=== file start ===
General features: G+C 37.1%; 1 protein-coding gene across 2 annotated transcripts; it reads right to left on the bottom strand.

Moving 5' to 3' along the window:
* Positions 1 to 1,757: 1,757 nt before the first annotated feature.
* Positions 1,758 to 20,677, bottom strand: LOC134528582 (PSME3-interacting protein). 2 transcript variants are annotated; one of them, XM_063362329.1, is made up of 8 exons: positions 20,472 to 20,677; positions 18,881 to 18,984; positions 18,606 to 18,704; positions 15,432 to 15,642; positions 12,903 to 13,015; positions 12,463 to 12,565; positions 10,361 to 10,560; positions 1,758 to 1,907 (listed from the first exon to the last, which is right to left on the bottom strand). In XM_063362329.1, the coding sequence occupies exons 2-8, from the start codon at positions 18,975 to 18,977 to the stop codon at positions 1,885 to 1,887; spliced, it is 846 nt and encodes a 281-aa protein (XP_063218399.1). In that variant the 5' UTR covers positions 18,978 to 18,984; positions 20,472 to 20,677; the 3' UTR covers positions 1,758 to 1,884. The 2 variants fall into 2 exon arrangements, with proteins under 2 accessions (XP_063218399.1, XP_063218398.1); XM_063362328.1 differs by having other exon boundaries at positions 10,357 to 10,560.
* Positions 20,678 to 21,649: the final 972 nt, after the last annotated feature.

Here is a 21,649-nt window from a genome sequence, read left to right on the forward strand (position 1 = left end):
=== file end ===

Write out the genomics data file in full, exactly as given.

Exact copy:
General features: G+C 37.1%; 1 protein-coding gene across 2 annotated transcripts; it reads right to left on the bottom strand.

Moving 5' to 3' along the window:
* Positions 1 to 1,757: 1,757 nt before the first annotated feature.
* Positions 1,758 to 20,677, bottom strand: LOC134528582 (PSME3-interacting protein). 2 transcript variants are annotated; one of them, XM_063362329.1, is made up of 8 exons: positions 20,472 to 20,677; positions 18,881 to 18,984; positions 18,606 to 18,704; positions 15,432 to 15,642; positions 12,903 to 13,015; positions 12,463 to 12,565; positions 10,361 to 10,560; positions 1,758 to 1,907 (listed from the first exon to the last, which is right to left on the bottom strand). In XM_063362329.1, the coding sequence occupies exons 2-8, from the start codon at positions 18,975 to 18,977 to the stop codon at positions 1,885 to 1,887; spliced, it is 846 nt and encodes a 281-aa protein (XP_063218399.1). In that variant the 5' UTR covers positions 18,978 to 18,984; positions 20,472 to 20,677; the 3' UTR covers positions 1,758 to 1,884. The 2 variants fall into 2 exon arrangements, with proteins under 2 accessions (XP_063218399.1, XP_063218398.1); XM_063362328.1 differs by having other exon boundaries at positions 10,357 to 10,560.
* Positions 20,678 to 21,649: the final 972 nt, after the last annotated feature.

Here is a 21,649-nt window from a genome sequence, read left to right on the forward strand (position 1 = left end):